Manchester makes chemical processing more profitable
"Since 2008 Britest has delivered an economic impact in excess of £500 million", claims the CEO of not-for-profit company Britest, a spin-out from research by The University of Manchester. It may seem extravagant, but the value of energy saving and reduced waste achieved by manufacturers around the globe using tools marketed by Britest quickly add up.
In the UK alone companies generate nearly £200 billion in profit every year from industrial products manufactured by chemical processing. Industries as diverse as food processing to pharmaceuticals, electronics manufacturing to engineering all depend upon industrial-scale chemical processing plants.
Conscious that chemical processing is energy intensive, The University of Manchester led research involving numerous industrial chemical manufacturing firms in collaboration with academics from Newcastle, Nottingham, Limerick and Purdue. They developed a suite of tools to identify ways to make chemical processing more efficient and sustainable - by saving energy, reducing waste and minimising chemical solvents.
Eight employees, £800,000 annual turnover.
The University created the not-for-profit company Britest in 2001 to transfer these tools to industry. Britest has since been hailed as "one of the most successful translations of research from academia... in the chemical and pharmaceutical sectors". The company has 24 member organisations and exclusive rights to the toolkit developed by the Manchester researchers. The tools, which take a holistic perspective of chemical processes rather than identifying improvements to individual steps, help manufacturers to save energy, reduce waste and minimise solvent use.
Since 2008 the Britest toolkit has supported more than 2,000 efficiency studies.
According to Sue Fleet, CEO of Britest, by following recommendations from the tools, manufacturers can increase throughput, reduce expenditure and improve the use of raw materials and resources. "A typical Britest process study realises a saving of £250,000", she remarks.
The Britest toolkit can increase throughput, reduce expenditure and improve resource management.
One company used the Britest toolkit to reduce its product cycle time from 41 days to 35 and raise its yield by 5%. This has effectively generated £80,000 in extra revenue per production cycle. Another used Britest to solve a problem with a drying process, leading to annual savings of £500,000.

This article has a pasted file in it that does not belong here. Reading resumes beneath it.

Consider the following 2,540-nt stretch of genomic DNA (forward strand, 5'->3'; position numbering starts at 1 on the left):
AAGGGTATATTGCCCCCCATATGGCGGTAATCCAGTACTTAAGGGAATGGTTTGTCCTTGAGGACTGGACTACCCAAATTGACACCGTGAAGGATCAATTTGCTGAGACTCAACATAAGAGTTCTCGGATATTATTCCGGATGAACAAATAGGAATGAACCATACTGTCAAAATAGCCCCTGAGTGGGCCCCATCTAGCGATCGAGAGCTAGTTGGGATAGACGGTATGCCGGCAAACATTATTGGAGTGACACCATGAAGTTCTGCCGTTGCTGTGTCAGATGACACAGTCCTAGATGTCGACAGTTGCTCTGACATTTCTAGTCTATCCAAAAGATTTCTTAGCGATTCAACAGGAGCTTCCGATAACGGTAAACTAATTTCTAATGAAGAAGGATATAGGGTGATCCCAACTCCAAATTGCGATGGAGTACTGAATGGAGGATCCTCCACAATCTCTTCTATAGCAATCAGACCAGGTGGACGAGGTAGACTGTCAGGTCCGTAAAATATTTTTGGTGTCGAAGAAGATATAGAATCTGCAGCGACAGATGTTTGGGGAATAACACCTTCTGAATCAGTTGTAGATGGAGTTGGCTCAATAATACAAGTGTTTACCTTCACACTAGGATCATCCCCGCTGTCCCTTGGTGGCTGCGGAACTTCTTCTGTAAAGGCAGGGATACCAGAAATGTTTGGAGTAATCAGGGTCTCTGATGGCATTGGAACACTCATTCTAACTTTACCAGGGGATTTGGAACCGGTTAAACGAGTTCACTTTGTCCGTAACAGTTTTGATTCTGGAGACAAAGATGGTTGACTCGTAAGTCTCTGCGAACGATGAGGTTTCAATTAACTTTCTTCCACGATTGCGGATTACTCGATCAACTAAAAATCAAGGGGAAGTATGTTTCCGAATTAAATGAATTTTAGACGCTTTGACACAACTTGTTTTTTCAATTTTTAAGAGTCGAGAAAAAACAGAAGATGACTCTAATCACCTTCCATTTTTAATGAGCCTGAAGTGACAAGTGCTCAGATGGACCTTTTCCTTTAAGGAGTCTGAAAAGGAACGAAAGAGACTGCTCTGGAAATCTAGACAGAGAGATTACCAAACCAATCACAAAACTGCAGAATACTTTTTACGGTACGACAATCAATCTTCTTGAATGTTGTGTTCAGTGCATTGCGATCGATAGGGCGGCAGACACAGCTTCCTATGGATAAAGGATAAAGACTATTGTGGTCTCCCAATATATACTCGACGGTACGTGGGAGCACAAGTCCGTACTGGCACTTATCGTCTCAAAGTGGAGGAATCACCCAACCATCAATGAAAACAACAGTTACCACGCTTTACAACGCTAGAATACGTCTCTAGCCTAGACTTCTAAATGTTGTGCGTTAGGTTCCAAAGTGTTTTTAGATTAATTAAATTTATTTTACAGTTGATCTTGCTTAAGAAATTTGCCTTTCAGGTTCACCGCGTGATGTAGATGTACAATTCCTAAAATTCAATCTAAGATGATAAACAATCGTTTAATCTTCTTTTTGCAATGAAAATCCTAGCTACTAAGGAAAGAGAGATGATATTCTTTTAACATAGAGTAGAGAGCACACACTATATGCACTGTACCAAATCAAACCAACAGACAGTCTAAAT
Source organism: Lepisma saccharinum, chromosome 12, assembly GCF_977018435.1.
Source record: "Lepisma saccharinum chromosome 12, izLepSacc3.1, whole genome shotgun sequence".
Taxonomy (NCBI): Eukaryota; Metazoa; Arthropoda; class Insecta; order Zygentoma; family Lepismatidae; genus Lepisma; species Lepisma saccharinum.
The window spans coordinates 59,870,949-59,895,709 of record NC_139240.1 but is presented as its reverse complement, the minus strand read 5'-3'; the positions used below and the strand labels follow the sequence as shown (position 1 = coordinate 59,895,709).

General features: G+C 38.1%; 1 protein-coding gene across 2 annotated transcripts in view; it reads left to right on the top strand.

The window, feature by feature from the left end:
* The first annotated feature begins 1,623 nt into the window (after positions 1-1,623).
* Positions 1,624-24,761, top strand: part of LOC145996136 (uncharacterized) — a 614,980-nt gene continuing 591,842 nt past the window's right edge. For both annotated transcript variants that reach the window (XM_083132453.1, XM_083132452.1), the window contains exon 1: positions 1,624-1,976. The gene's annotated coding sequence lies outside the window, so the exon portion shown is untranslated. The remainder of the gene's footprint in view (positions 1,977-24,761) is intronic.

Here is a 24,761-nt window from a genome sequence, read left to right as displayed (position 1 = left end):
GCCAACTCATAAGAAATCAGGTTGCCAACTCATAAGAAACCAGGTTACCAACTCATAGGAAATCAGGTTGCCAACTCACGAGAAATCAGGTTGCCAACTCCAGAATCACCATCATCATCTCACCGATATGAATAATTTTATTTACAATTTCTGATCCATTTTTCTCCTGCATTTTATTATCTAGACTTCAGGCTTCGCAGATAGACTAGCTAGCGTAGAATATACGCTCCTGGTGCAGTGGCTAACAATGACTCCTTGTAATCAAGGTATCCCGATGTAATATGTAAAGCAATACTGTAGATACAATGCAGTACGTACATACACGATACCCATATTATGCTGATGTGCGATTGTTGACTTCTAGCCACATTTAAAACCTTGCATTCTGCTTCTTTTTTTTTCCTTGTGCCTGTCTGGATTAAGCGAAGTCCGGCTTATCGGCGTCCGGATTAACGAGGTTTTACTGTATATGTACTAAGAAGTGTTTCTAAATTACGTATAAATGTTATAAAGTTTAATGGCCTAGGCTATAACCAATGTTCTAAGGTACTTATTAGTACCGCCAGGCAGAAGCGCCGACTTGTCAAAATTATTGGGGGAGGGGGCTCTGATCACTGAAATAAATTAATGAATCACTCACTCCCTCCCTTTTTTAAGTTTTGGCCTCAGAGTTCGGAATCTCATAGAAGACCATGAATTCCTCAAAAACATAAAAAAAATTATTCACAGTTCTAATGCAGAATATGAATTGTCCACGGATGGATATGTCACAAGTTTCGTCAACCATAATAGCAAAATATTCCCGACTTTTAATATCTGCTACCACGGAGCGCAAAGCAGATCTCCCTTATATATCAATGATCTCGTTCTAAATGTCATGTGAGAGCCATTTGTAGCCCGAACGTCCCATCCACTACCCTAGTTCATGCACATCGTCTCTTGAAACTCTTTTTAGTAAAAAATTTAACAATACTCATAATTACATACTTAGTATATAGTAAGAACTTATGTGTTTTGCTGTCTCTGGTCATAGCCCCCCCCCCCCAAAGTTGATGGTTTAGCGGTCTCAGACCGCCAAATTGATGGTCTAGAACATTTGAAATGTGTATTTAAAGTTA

Britest tools can also be used to optimise entire manufacturing processes. As a result, one company cut back two process stages and more than halved its production cycle time. The company has increased its production yield by around 80% while decreasing costs by 15%. The impact on profitability has been dramatic: annual revenue has risen by £160,000.
Researchers at The University of Manchester and collaborating institutions developed methodologies, models and a suite of decision support tools to improve industrial chemical processes. The project aimed to halve the time to launch for new products, halve capital costs and substantially improve manufacturing flexibility.
On average, a Britest process study realises savings of £250,000.
The team found ways for process analysts to capture and interrogate critical numerical and non-numerical process data by following a step-by-step, clear and robust methodology. The researchers designed the methodologies to make it easier for multidisciplinary groups involved in the design and operation of complex industrial process to communicate and understand information from each other. The methodology defines terminology so that chemists and engineers can discuss the phenomena behind industrial scale-up, for example, using a common 'language' that prevents costly misunderstandings.
Britest has delivered around £500 million in just five years.
The researchers also realised it was important for businesses to identify possible processing alternatives at an early stage in new product development as this would allow them to evaluate options with experiments and tests.
As a not-for-profit organisation, Britest continues to invest in the refinement of its models and the development of new tools and analytical methodologies. Recent projects have explored how Britest could be deployed to design high throughput systems and develop efficient strategies to adapt chemical reactions.
- Jorge Arizmendi-Sanchez
- Roger Davey
- John Garside
- Naheed Sadr Kazemi
- Aruna Manipura
- Paul Sharratt
- Tinoush Sheikhzeinoddin
- Kevin Wall
- Wall K, Sharratt PN, Sadr-Kazemi N and Borland JN (2000) "Plant-independent Process Representation", In: Sauro Pierucci (Ed.) Computer Aided Chemical Engineering, Elsevier, Volume 8, 721-726. DOI 10.1016/S1570-7946(00)80122-4
- Wall K, Sharratt PN, Sadr-Kazemi N and Borland JN (2001) "Plant-independent Process Representation", Org Proc Res & Dev, 5 (4): 434-437 Jul-Aug 2001 DOI 10.1021/op010002j
- Sharratt PN, Wall K and Borland JN (2003) "Generating innovative process designs using limited data", J. Chem Tech and Biotech, 78, 156-160 DOI 10.1002/jctb.718